Dir: Elena Horn | Germany, Doc 60′
It is often said that those who don’t learn from the past are doomed to repeat it. At the age of 14 every school child in Germany is taught about the atrocities that occurred under Nazi rule. Filmmaker Elena Horn returns to her hometown in rural Germany to follow four of these children as they first learn about the Holocaust.
Five years in the making (2014-19), the film touches upon important social and political issues including the resurgence of the far-right, xenophobia, the fractured, disparate collective memory of National Socialism, and the surprising lack of intimate knowledge of the younger generations on the subject.
Screening at this year’s HUMAN RIGHTS WATCH FILM FESTIVAL the documentary opens as the camera pans over the summer countryside where a girl from a village in West Germany (where not much has changed since 1932) recalls talking to a tall, dark athletic American after an evening out with college friends. He turns to her and says: “your grandparents killed my grandparents” this was her first meeting with a Jewish guy and she was 21.
Screening during this year’s Human Rights Watch Film Festival, the documentary goes on to explore with archive footage and clips from the contemporary German classroom how despite the perceived exemplary educational system, new generations are growing indifferent to their nation’s dark past and unwilling to apply the lessons learned to the realities of today. Filmed against the backdrop of changing political scenery during five years of production, in Germany and across the world, the film subtly suggests the urgency and importance in tackling the uncomfortable modern reality of truths therein. MT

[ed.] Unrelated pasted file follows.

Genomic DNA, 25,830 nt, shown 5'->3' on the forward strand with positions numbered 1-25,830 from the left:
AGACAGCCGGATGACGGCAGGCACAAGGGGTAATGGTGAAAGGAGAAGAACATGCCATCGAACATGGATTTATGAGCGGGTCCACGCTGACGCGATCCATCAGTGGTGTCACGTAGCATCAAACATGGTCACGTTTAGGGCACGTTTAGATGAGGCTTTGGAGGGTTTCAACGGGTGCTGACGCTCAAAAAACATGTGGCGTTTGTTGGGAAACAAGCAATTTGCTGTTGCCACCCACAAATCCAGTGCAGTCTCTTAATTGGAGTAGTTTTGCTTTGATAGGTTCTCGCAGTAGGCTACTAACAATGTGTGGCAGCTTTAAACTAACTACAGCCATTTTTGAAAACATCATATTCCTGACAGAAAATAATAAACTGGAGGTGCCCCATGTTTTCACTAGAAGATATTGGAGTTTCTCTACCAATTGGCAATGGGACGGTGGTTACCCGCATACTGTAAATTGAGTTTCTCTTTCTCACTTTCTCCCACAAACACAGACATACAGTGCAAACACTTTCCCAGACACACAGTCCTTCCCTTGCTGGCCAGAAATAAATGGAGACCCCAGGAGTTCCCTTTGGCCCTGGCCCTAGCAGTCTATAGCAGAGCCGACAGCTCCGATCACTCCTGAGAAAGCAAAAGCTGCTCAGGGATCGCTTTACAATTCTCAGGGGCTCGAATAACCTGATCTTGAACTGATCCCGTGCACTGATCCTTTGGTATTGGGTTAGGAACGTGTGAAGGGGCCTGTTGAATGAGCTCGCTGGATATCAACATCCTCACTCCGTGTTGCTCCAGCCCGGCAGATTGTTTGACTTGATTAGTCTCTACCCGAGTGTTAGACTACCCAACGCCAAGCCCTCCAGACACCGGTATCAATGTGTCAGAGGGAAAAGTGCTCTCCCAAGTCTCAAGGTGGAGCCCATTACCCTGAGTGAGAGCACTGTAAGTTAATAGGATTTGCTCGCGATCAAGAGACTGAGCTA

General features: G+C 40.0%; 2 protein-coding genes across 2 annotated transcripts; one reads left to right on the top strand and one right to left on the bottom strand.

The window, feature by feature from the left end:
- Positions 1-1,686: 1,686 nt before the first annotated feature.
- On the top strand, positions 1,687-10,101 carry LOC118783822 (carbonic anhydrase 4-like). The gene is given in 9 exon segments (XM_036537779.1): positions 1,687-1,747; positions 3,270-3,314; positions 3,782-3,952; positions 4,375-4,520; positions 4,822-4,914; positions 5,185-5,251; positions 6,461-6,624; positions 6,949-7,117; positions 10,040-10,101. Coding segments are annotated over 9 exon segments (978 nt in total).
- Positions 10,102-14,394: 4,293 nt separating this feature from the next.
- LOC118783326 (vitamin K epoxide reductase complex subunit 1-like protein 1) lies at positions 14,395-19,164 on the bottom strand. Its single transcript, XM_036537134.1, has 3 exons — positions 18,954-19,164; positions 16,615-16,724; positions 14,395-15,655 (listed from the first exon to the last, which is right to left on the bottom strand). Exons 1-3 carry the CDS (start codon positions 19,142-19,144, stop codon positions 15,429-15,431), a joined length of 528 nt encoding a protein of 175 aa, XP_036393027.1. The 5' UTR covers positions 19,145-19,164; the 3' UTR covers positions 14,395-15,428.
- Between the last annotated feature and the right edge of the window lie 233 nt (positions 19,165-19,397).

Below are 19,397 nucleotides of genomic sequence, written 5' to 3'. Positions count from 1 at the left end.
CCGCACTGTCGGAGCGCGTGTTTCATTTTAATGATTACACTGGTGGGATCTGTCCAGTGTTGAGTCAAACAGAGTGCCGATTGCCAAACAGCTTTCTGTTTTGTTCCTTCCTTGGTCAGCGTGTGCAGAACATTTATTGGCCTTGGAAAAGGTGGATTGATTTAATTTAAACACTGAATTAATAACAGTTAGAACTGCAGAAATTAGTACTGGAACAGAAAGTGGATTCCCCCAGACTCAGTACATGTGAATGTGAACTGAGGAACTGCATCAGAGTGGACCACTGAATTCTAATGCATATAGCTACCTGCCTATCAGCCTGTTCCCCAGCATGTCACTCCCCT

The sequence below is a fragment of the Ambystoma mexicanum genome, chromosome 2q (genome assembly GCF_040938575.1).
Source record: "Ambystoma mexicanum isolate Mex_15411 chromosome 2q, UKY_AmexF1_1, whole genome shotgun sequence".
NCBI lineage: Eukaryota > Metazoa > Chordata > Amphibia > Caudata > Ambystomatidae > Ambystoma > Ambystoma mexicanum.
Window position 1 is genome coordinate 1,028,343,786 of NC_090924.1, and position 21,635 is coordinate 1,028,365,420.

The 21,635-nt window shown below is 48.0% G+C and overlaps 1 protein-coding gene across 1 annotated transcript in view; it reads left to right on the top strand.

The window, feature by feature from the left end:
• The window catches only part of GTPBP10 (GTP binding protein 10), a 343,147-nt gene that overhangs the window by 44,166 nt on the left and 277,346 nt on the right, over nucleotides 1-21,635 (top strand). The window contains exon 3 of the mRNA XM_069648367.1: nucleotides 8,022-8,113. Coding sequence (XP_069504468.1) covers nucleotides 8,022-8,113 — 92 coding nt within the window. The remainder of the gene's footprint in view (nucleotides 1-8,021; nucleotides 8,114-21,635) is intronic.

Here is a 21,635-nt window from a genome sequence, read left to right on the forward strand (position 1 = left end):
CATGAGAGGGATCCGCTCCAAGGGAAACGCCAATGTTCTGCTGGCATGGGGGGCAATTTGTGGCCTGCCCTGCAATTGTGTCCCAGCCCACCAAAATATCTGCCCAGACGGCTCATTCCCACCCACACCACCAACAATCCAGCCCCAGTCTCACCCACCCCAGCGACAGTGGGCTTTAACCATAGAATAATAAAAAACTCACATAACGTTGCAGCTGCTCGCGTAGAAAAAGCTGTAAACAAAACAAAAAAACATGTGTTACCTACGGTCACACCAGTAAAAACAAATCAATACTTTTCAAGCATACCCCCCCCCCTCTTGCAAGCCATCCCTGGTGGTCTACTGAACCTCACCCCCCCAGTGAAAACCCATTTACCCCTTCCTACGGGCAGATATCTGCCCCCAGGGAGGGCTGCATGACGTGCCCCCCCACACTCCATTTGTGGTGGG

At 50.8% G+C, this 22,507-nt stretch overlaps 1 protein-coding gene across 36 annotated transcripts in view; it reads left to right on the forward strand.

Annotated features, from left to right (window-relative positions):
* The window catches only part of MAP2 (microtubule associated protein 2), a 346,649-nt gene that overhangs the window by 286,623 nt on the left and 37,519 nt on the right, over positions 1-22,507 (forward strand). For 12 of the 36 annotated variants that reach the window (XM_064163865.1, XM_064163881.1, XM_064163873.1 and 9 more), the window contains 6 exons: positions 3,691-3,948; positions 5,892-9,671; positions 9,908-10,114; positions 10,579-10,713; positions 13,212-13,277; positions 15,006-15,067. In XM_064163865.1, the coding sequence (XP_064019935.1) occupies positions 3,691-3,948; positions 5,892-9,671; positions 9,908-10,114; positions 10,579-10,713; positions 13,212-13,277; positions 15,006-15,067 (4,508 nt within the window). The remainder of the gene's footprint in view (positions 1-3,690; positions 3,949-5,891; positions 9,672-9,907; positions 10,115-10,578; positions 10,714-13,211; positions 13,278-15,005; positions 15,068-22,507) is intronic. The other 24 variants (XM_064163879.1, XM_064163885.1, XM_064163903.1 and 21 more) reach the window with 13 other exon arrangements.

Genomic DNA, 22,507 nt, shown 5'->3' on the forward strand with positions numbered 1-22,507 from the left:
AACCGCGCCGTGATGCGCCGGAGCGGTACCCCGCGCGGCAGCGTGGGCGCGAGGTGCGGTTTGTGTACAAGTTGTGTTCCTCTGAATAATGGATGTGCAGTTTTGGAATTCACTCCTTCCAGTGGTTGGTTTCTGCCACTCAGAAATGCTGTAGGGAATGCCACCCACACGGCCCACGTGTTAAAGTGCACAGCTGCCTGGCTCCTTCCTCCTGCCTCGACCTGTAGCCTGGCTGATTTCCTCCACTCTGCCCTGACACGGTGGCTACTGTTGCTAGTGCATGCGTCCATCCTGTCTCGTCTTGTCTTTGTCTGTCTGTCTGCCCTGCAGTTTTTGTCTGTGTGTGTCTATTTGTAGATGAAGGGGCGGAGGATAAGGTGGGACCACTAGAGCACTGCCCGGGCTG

Elena Horn is a young German filmmaker who started her career as a media psychologist researching the framing effects in the news coverage of the Iraq War in the US, Britain, and Sweden. Today she is working as a story producer for ZDF, WDR, SKY and SPIEGEL TV Wissen. Elena’s films focus on questions around education, migration, working culture, love, and ethnic conflict, employing visual inspirations from the world of music and dance. As a director, Elena is a fellow of the Logan Non-Fiction Program in New York. Her short documentary Pizza, Democracy and the Little Prince, co-directed with Alessandro Leonardi, earned the “Best Short Documentary Award 2019” at the Sedona Film Festival. Currently Elena is working as a director for ARTE, a French-German culture channel.
SCREENING DURING HUMAN RIGHTS WATCH FILM FESTIVAL 2021